There was a government campaign in Ireland during the 70s and 80s to censor political views that were regarded as supporting Irish nationalism with legislation being designed for the prupose, whereas there was a corresponding agenda to import political views into Ireland from the UK that were regarded as supporting British nationalism, with legislation to allow British broadcasters and media unfettered access to Ireland. So, the problem isn’t nationalism in itself but Irish nationalism.

    If a celebrity or a public figure in the UK expressed views on NI that were not in accordance with the official view they were savaged in the British media for it. It would be interesting to know to what extent this censorship agenda extended to the arts. Media-savvy poets such as Heaney avoided commenting overtly on political issues as did ambitious music groups such as U2.

    In NI, political comment is tolerated if it is supportive of the aims of British nationalism or, failing that, if it positions itself in a politically neutral or ‘pox on both your houses’ observer space. Folks are especially sensitive to any ‘bias’ that they might detect in an artist that isn’t bias in their favour. As an immediate example, the forensic imperative to detect if Mr Mooney is a nationalist or a unionist or a ‘neutralist’ and his own reaction to that.

    For a whole generation of ambitious artists it is as if ‘The Troubles’ never existed and as if the only exist so that ‘neutralist’ “isn’t it just awful” ditties such as Sunday, Bloody Sunday could be warbled amid the acceptble defilement of an Irish flag and not a Union Jack…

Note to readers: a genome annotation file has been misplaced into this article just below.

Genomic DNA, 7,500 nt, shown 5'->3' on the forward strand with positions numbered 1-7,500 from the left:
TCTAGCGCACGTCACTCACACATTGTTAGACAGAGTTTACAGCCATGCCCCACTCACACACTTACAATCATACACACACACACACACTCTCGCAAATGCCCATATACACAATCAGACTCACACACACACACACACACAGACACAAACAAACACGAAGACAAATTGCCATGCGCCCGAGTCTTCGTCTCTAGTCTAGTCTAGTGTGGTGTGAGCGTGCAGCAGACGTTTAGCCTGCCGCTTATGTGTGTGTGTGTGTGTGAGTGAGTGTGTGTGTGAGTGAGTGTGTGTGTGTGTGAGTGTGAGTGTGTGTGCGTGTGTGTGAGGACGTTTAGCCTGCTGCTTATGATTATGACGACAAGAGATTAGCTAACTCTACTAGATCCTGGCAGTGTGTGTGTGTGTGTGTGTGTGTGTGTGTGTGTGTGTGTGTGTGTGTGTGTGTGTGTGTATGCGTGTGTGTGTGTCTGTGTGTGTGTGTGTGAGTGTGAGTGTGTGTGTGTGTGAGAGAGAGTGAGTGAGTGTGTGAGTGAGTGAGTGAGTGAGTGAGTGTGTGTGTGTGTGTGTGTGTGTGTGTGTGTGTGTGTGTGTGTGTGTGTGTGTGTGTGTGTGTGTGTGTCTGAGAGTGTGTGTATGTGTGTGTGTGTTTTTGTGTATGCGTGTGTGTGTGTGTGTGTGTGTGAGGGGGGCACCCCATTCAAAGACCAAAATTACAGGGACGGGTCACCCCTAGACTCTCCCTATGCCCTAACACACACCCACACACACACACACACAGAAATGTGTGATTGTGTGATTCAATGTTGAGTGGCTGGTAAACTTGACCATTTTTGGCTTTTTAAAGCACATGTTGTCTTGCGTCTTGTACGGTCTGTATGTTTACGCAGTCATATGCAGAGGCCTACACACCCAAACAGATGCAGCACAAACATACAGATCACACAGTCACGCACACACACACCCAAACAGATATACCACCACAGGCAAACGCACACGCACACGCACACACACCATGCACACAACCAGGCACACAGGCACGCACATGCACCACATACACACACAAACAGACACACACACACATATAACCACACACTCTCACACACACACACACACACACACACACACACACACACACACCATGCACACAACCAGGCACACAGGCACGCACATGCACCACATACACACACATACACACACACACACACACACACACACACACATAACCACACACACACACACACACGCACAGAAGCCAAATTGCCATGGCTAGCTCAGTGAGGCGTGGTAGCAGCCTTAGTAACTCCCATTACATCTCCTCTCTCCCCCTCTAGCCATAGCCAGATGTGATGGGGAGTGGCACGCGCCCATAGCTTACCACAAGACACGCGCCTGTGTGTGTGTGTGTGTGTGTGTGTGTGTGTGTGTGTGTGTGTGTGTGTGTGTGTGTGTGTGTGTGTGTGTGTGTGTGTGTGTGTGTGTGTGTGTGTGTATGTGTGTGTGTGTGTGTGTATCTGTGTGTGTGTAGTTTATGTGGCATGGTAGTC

• Pippakin, ‘momentary horror’ is a great phrase: precisely what’s going on in Moyra’s poem. Re-reading it, I think it’s trying to put into words a sense of the possibilities of escalation from a glimpse of momentary horror, as if the incident could be the first in a series. I think thed poem has two interesting antecedents. It harks back to James Wright’s great ‘Lying in a Hammock at William Duffy’s Farm in Pine Island, Minnesota’, another short lyric whose apparently-unjustifed last line kicks off a reappraisal of what went before. And I can’t help thinking of that other great vision of carnivorous apocalypse, ‘There was an old woman who swallowed a fly…’

    I envy such visionary moments.

    As to the other discussion on this thread, SoS, I should have put a big winking smiley beside ‘aggravation’. It’s been pretty stimulating to engage with you guys in this environment. Without getting into more dissection of the ‘arts sector’ (a phrase I really, really despise) it’s rare for poetry to be discussed outside the rarified world of the poetry magazine or the broadsheet newspaper book section, and even rarer for it to be discussed as if it had something to say to its culture other than take five minutes out and think about beautiful things… So thanks, all.

    On the nationalist/unionist/neutral thing: it’s possible to be ‘none of the above’. Isn’t it?

  • Alias

    That’s a subset of neutralist, and isn’t possible when you live in a sovereign state. Contrary to recent myth, that doesn’t exclude that part of the UK known as NI. That said, the politics of the heart are more suited to poetry…

  • pippakin

    There was an old woman who swallowed a fly is not one of my favourites, even set to music.

    Wrights poem seemed to me to be about regret. I almost answered it with a much older one by William Henry Davies “What is this life if, full of care, we have no time to stand and stare.”

    I’ve enjoyed your posts, I Like it when a book falls open on a page containing a poem I haven’t read for a while. Its almost like reading it for the first time again! I post one or two on my blog in the hope that others feel the same sense of surprise and pleasure (at least its not by me…).